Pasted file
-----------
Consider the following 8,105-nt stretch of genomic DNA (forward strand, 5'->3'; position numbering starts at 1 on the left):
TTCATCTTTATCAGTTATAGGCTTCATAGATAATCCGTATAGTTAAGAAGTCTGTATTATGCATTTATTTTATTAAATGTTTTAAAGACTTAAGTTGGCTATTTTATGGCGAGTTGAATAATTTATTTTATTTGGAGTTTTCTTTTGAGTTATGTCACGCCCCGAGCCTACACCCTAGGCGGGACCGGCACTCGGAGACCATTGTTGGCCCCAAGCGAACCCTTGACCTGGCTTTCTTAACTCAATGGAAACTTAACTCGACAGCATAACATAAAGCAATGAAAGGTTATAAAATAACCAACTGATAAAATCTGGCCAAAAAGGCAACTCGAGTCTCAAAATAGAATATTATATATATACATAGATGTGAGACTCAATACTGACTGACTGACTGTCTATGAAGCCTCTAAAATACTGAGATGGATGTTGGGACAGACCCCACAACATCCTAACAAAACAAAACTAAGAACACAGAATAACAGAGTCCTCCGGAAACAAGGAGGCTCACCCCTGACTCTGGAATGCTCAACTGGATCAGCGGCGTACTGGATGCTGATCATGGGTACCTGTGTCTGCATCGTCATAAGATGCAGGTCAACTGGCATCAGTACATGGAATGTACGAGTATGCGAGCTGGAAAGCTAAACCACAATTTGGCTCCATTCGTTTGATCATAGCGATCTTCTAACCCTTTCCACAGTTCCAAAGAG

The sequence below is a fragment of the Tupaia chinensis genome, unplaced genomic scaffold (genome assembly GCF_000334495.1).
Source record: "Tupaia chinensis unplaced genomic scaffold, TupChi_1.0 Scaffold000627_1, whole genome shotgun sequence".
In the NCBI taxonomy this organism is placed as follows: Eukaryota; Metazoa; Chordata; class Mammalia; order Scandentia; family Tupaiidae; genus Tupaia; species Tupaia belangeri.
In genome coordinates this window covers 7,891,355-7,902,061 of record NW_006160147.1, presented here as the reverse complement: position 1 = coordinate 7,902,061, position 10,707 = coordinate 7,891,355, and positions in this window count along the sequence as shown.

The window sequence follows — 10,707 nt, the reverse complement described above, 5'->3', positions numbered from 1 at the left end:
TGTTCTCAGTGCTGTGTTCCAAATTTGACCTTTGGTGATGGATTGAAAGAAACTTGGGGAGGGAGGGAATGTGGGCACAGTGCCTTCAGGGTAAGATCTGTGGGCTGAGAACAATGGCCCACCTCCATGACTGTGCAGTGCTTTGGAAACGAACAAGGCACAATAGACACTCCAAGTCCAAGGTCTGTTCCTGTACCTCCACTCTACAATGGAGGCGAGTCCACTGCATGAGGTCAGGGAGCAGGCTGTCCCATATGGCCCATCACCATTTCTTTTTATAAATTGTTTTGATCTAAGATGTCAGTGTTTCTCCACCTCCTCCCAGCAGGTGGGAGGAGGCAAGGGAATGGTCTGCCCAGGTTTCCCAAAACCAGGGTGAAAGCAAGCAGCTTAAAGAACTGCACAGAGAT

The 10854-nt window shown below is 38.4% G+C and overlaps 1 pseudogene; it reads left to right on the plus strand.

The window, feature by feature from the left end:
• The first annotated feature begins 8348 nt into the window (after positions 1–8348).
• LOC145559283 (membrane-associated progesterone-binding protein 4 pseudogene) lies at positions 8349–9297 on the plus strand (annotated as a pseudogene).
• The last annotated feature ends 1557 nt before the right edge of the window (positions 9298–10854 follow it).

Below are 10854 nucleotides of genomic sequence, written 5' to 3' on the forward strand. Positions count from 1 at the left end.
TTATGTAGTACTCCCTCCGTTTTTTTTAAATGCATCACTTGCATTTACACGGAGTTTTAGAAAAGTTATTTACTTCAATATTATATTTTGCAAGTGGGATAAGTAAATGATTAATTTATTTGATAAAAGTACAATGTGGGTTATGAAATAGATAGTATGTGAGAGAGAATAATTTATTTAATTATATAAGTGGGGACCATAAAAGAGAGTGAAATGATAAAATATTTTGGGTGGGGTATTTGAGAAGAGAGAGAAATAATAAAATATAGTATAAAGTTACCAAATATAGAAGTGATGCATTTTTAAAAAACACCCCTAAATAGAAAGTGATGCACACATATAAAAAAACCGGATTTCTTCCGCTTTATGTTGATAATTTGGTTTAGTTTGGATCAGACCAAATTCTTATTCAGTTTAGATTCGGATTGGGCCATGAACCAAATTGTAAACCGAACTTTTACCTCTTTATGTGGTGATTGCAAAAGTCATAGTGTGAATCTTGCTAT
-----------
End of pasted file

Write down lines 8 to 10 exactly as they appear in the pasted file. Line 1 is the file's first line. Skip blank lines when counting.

TGTTCTCAGTGCTGTGTTCCAAATTTGACCTTTGGTGATGGATTGAAAGAAACTTGGGGAGGGAGGGAATGTGGGCACAGTGCCTTCAGGGTAAGATCTGTGGGCTGAGAACAATGGCCCACCTCCATGACTGTGCAGTGCTTTGGAAACGAACAAGGCACAATAGACACTCCAAGTCCAAGGTCTGTTCCTGTACCTCCACTCTACAATGGAGGCGAGTCCACTGCATGAGGTCAGGGAGCAGGCTGTCCCATATGGCCCATCACCATTTCTTTTTATAAATTGTTTTGATCTAAGATGTCAGTGTTTCTCCACCTCCTCCCAGCAGGTGGGAGGAGGCAAGGGAATGGTCTGCCCAGGTTTCCCAAAACCAGGGTGAAAGCAAGCAGCTTAAAGAACTGCACAGAGAT

The 10854-nt window shown below is 38.4% G+C and overlaps 1 pseudogene; it reads left to right on the plus strand.

The window, feature by feature from the left end: